Fate of illegal expatriates in Saudi Arabia hangs in balance


Saudi authorities have stipulated that only expatriates who were in violation of labour laws prior to April 6, the beginning of the grace period, are now eligible for deportation.
Thousands of Asian expatriates, including Pakistanis who became labour law violators during the seven-month grace period are being held at the Shumaisy deportation centre and are unable to leave even though they have no criminal records.
The deportation criteria are creating confusion among the thousands who were unable to legalise their work status between April and November and who see no end in sight to their dilemma.
Thousands of foreign workers were declared as absconders by their sponsors following the announcement of the grace period to avoid incurring penalties and to maintain a clean track record. Yet such a move has made matters worse for those who were unable to secure final-exit visas during the grace period owing to their inability to acquire paperwork because of their “absconding” status.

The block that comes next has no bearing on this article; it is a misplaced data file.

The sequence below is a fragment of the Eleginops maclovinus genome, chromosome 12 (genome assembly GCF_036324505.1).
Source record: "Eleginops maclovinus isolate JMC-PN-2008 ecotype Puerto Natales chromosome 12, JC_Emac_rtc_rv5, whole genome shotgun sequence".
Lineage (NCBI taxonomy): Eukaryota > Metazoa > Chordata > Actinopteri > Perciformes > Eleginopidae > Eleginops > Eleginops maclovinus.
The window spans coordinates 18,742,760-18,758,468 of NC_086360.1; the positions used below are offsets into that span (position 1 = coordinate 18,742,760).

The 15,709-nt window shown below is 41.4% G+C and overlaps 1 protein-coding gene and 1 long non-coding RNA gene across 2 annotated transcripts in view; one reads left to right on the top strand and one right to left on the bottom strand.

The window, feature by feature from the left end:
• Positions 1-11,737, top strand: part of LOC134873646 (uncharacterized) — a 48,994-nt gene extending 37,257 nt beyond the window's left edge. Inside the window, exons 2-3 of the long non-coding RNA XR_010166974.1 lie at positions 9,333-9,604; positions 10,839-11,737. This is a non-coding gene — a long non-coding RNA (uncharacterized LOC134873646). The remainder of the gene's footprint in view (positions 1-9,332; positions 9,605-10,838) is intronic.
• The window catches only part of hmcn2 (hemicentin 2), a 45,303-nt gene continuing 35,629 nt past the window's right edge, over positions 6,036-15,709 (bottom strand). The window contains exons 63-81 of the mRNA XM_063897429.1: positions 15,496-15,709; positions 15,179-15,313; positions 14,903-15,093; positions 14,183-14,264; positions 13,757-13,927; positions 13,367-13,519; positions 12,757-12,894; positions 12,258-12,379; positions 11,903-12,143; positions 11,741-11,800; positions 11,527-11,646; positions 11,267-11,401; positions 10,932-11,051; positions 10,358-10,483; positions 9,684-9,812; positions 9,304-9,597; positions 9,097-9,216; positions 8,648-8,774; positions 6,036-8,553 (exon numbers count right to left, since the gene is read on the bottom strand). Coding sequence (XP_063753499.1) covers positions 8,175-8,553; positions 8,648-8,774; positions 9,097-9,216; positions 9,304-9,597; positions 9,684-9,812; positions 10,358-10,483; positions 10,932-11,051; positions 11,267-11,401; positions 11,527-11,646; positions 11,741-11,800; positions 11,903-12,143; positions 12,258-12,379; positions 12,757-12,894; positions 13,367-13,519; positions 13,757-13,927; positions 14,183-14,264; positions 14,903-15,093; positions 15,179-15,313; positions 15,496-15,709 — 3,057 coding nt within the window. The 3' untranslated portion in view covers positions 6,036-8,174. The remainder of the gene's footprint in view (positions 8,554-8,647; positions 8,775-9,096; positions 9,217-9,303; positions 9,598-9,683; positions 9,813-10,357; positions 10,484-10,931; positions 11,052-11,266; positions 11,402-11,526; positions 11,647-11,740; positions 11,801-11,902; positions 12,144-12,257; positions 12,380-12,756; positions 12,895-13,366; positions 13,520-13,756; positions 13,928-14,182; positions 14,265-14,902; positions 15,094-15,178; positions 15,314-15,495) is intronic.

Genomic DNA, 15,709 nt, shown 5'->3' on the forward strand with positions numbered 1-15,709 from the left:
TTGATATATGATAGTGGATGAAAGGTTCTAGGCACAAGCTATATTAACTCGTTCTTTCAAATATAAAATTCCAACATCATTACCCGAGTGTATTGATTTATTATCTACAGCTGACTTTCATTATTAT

This segment of expatriates now finds itself in a quandary with no hope of deportation.
There are currently 10,148 expatriates being held at the Shumaisy deportation centre. Majority of the expatriates languishing at the centre come from Pakistan, Indonesia, Bangladeshi and the Philippines.
According to informed sources, local authorities are granting exit visas to Umrah and Haj pilgrim overstayers even after the expiration of the grace period.
For instance, some 350 Indonesian pilgrims were granted exit after November 3. Scores of Pakistanis also managed to secure the exit permits.
Ethiopian youth staged a road blockade on Sitteen Street, also known as King Fahd Road, a few days ago. And so hundreds of illegal Ethiopian and Pakistani expatriates rushed to the site in the hope of being arrested.